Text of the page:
To write of the Mediterranean shores of America, as Charles Dudley Warner has aptly called California, is to tell of a country of wonders and unexplored possibilities, and to recount the story of the conquest and occupation of this fair land is to deal with one of the most romantic and striking eras of American history. Here and there shadows fall across the pages of that alluring story, as in the mistaken zeal of Fremont and his men, the brutality of some of the early settlers toward the inoffensive natives, the disregard of the rights of the original Californians by their conquerors, and the lawlessness and licentiousness of large parts of the population; but for the most part the narrative deals with rare powers of endurance, the inventiveness and good fortunes of brawny men, the trials and privations of the early mothers of the state, and the growth of an emire in a region destined to play a wonderful part in the history of the coming centuries.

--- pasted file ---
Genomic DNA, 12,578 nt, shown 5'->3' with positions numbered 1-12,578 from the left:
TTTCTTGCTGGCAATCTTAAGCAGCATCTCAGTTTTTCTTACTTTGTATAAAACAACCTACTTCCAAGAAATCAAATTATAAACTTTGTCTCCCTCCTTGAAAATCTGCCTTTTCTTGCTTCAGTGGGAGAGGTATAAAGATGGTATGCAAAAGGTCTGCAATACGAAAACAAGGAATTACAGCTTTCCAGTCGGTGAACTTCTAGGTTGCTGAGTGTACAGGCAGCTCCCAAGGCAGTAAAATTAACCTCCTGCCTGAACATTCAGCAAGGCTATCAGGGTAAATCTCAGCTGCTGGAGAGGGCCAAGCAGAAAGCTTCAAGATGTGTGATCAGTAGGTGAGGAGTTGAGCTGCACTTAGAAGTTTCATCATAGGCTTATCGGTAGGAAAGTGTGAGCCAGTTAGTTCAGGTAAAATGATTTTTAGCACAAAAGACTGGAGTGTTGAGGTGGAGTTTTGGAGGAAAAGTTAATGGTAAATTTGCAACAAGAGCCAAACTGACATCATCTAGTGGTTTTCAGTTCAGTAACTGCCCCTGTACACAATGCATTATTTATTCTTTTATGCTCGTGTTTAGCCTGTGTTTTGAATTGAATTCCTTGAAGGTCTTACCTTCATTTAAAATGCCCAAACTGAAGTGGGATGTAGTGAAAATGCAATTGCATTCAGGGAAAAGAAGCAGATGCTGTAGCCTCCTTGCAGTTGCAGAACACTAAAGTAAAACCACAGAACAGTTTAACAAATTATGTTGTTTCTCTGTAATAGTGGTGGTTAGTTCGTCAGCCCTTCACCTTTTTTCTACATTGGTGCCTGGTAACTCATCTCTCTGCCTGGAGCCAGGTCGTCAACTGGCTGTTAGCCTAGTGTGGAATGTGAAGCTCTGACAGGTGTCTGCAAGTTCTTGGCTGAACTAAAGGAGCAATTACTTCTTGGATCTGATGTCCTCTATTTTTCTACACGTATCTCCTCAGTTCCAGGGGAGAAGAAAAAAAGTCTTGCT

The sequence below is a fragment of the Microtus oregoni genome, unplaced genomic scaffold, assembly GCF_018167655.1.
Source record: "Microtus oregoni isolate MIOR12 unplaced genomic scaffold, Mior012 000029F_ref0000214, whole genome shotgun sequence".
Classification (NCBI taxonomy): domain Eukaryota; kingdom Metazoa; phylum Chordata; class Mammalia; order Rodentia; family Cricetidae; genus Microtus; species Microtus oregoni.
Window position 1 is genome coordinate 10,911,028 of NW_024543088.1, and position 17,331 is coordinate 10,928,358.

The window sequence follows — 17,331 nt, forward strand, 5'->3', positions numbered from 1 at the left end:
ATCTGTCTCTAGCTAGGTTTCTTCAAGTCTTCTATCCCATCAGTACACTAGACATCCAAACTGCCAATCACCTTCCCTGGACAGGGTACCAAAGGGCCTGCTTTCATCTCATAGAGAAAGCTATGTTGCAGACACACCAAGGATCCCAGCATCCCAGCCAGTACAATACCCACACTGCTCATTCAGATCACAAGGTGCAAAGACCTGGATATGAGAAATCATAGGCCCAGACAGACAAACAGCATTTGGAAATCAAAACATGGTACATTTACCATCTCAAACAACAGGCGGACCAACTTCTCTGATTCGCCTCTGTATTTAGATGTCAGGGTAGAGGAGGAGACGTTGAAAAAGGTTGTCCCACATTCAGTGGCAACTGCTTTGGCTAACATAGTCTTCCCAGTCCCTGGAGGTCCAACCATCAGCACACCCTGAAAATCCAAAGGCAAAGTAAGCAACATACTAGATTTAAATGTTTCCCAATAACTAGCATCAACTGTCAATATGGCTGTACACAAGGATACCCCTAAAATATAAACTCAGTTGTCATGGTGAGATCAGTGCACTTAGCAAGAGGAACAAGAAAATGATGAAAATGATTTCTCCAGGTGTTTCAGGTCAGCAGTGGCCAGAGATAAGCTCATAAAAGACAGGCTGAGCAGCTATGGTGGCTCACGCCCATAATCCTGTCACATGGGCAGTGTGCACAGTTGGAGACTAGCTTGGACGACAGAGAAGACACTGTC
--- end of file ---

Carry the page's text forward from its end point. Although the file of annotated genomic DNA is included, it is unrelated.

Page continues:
There are elements of the poetic in almost every page of the story; and the activities of to-day, the cities and factories, the fields and workshops where new Californians now carry on their vocations, are not beyond the allurements of historic association. The pathfinders wrought not far from the preent centers of population, the sound of old monastery bells rang forth centuries ago where steam whistles are heard to-day, and the romance of the Bonanza Kings was enacted on the very soil that is now dedicated to the uses of the new time. The charm of incident, the poetry of circumstance, the thrill of adventure in a brand-new land belong to the state with which this work deals, the wonderland of song and story made famous by Bret Harte, Mark Twain, and the Poet of the Sierras.
The San Francisco Call has truly said that the story of California is one of the most interesting in the annals of mankind. The writer who thus characterized the history of the state cleverly presents a picture that may well finish this introductory chapter: